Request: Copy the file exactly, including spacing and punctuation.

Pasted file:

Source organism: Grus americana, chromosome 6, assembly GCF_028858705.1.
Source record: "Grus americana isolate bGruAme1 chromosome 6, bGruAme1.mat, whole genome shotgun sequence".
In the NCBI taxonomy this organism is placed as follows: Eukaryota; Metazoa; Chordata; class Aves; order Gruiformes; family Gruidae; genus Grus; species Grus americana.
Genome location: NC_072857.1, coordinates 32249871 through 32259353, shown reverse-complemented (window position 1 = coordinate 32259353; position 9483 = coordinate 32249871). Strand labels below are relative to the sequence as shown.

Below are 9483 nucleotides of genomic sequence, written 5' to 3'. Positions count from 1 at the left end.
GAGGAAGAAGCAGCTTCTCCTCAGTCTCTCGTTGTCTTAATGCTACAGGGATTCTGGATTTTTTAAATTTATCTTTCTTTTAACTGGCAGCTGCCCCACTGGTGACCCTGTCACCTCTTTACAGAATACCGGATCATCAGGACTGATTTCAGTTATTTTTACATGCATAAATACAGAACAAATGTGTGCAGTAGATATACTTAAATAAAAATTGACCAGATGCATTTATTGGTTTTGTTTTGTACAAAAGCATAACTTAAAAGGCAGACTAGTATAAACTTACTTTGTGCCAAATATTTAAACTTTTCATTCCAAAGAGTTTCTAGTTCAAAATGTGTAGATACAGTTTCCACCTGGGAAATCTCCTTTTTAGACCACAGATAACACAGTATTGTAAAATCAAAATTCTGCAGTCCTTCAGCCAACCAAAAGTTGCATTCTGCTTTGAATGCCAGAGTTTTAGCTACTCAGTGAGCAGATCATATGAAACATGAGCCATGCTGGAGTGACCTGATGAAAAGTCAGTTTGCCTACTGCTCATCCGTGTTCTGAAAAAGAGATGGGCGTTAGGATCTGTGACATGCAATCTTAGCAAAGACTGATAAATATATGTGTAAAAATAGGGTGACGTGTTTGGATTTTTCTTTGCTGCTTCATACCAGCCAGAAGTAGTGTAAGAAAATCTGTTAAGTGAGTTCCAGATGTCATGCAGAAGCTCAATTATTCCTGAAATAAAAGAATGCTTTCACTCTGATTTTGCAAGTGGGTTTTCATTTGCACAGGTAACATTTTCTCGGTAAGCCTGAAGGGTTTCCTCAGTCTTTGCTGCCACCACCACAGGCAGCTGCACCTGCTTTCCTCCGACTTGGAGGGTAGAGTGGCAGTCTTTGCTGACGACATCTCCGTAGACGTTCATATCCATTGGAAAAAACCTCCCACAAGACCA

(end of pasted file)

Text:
Source organism: Grus americana, chromosome 6, assembly GCF_028858705.1.
Source record: "Grus americana isolate bGruAme1 chromosome 6, bGruAme1.mat, whole genome shotgun sequence".
In the NCBI taxonomy this organism is placed as follows: Eukaryota; Metazoa; Chordata; class Aves; order Gruiformes; family Gruidae; genus Grus; species Grus americana.
Genome location: NC_072857.1, coordinates 32249871 through 32259353, shown reverse-complemented (window position 1 = coordinate 32259353; position 9483 = coordinate 32249871). Strand labels below are relative to the sequence as shown.

Below are 9483 nucleotides of genomic sequence, written 5' to 3'. Positions count from 1 at the left end.
GAGGAAGAAGCAGCTTCTCCTCAGTCTCTCGTTGTCTTAATGCTACAGGGATTCTGGATTTTTTAAATTTATCTTTCTTTTAACTGGCAGCTGCCCCACTGGTGACCCTGTCACCTCTTTACAGAATACCGGATCATCAGGACTGATTTCAGTTATTTTTACATGCATAAATACAGAACAAATGTGTGCAGTAGATATACTTAAATAAAAATTGACCAGATGCATTTATTGGTTTTGTTTTGTACAAAAGCATAACTTAAAAGGCAGACTAGTATAAACTTACTTTGTGCCAAATATTTAAACTTTTCATTCCAAAGAGTTTCTAGTTCAAAATGTGTAGATACAGTTTCCACCTGGGAAATCTCCTTTTTAGACCACAGATAACACAGTATTGTAAAATCAAAATTCTGCAGTCCTTCAGCCAACCAAAAGTTGCATTCTGCTTTGAATGCCAGAGTTTTAGCTACTCAGTGAGCAGATCATATGAAACATGAGCCATGCTGGAGTGACCTGATGAAAAGTCAGTTTGCCTACTGCTCATCCGTGTTCTGAAAAAGAGATGGGCGTTAGGATCTGTGACATGCAATCTTAGCAAAGACTGATAAATATATGTGTAAAAATAGGGTGACGTGTTTGGATTTTTCTTTGCTGCTTCATACCAGCCAGAAGTAGTGTAAGAAAATCTGTTAAGTGAGTTCCAGATGTCATGCAGAAGCTCAATTATTCCTGAAATAAAAGAATGCTTTCACTCTGATTTTGCAAGTGGGTTTTCATTTGCACAGGTAACATTTTCTCGGTAAGCCTGAAGGGTTTCCTCAGTCTTTGCTGCCACCACCACAGGCAGCTGCACCTGCTTTCCTCCGACTTGGAGGGTAGAGTGGCAGTCTTTGCTGACGACATCTCCGTAGACGTTCATATCCATTGGAAAAAACCTCCCACAAGACCA